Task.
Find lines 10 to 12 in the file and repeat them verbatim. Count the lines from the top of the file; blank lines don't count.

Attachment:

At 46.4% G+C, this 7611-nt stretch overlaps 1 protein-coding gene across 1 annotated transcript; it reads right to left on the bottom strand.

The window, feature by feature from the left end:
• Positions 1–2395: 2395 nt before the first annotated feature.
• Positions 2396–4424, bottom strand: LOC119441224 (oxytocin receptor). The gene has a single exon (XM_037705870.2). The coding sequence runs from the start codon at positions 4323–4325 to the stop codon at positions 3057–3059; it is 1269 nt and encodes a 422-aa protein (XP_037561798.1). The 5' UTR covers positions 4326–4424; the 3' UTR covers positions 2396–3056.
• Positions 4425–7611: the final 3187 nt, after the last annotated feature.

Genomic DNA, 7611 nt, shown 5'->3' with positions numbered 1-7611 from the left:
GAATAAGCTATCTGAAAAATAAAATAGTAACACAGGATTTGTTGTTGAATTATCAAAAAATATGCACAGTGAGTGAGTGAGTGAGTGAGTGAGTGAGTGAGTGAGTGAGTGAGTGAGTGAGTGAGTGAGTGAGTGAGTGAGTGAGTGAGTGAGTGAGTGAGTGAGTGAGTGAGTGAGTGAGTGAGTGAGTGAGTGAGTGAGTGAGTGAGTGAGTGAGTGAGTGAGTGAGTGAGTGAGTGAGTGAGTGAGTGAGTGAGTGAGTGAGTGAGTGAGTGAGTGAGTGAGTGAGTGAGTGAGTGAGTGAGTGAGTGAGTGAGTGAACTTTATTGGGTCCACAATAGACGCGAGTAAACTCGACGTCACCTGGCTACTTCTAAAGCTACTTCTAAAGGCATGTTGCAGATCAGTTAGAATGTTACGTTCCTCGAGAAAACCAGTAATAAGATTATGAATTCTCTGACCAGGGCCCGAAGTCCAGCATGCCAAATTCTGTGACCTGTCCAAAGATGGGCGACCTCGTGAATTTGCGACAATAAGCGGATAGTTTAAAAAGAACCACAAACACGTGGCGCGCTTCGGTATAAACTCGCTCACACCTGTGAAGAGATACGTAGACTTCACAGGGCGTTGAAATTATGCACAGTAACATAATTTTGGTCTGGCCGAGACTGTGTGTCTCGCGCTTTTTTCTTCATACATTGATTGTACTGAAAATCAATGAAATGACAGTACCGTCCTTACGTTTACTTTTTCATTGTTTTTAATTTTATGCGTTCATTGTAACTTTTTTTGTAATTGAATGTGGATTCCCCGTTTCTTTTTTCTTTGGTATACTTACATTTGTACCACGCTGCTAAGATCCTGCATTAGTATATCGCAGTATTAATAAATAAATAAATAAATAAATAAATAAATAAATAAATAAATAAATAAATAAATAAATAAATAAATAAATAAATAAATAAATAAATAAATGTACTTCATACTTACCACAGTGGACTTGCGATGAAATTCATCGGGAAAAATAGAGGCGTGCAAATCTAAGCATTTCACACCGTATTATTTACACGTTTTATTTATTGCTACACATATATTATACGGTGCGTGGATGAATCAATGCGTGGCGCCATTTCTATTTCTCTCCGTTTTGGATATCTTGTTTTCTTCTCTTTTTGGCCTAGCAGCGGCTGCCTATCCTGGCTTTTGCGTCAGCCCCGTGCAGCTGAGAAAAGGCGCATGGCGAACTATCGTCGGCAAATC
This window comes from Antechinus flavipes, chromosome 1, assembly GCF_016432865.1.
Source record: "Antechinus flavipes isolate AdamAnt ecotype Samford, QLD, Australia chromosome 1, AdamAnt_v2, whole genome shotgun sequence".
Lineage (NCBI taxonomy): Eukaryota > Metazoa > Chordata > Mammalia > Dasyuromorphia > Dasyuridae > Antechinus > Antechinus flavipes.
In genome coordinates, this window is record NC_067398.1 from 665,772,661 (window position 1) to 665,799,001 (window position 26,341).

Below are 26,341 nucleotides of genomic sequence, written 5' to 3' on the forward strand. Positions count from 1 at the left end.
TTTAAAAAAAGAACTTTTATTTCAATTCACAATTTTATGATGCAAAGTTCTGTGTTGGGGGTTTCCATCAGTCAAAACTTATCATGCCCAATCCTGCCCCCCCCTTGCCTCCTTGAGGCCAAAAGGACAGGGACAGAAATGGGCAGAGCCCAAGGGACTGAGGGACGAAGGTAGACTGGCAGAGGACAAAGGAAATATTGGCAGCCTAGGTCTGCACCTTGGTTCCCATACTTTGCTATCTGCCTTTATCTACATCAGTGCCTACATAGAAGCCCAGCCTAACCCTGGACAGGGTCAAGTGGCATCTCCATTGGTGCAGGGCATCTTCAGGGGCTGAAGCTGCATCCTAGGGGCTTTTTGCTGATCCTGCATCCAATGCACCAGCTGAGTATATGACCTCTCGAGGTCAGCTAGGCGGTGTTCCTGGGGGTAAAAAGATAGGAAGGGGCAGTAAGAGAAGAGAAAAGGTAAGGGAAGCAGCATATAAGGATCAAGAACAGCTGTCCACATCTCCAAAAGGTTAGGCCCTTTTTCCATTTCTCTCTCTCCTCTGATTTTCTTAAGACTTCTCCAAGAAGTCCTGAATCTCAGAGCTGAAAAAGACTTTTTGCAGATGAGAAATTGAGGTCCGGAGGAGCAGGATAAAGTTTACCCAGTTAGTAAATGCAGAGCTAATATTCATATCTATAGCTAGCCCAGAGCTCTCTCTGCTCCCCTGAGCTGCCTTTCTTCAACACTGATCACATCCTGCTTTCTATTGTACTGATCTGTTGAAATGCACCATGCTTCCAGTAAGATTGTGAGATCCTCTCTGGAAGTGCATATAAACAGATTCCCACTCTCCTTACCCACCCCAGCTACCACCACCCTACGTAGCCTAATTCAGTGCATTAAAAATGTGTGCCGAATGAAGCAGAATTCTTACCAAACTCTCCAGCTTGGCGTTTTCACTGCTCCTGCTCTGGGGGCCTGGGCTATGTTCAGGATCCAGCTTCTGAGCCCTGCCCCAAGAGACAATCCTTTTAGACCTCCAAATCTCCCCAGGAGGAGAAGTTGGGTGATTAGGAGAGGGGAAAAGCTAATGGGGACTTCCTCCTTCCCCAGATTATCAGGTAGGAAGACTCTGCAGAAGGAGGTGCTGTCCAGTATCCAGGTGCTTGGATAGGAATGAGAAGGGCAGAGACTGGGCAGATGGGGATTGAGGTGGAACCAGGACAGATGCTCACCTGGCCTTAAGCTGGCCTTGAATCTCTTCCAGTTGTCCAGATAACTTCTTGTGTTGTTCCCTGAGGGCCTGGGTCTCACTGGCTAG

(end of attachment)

Lineage (NCBI taxonomy): Eukaryota > Metazoa > Chordata > Mammalia > Dasyuromorphia > Dasyuridae > Antechinus > Antechinus flavipes.
In genome coordinates, this window is record NC_067398.1 from 665,772,661 (window position 1) to 665,799,001 (window position 26,341).

Below are 26,341 nucleotides of genomic sequence, written 5' to 3' on the forward strand. Positions count from 1 at the left end.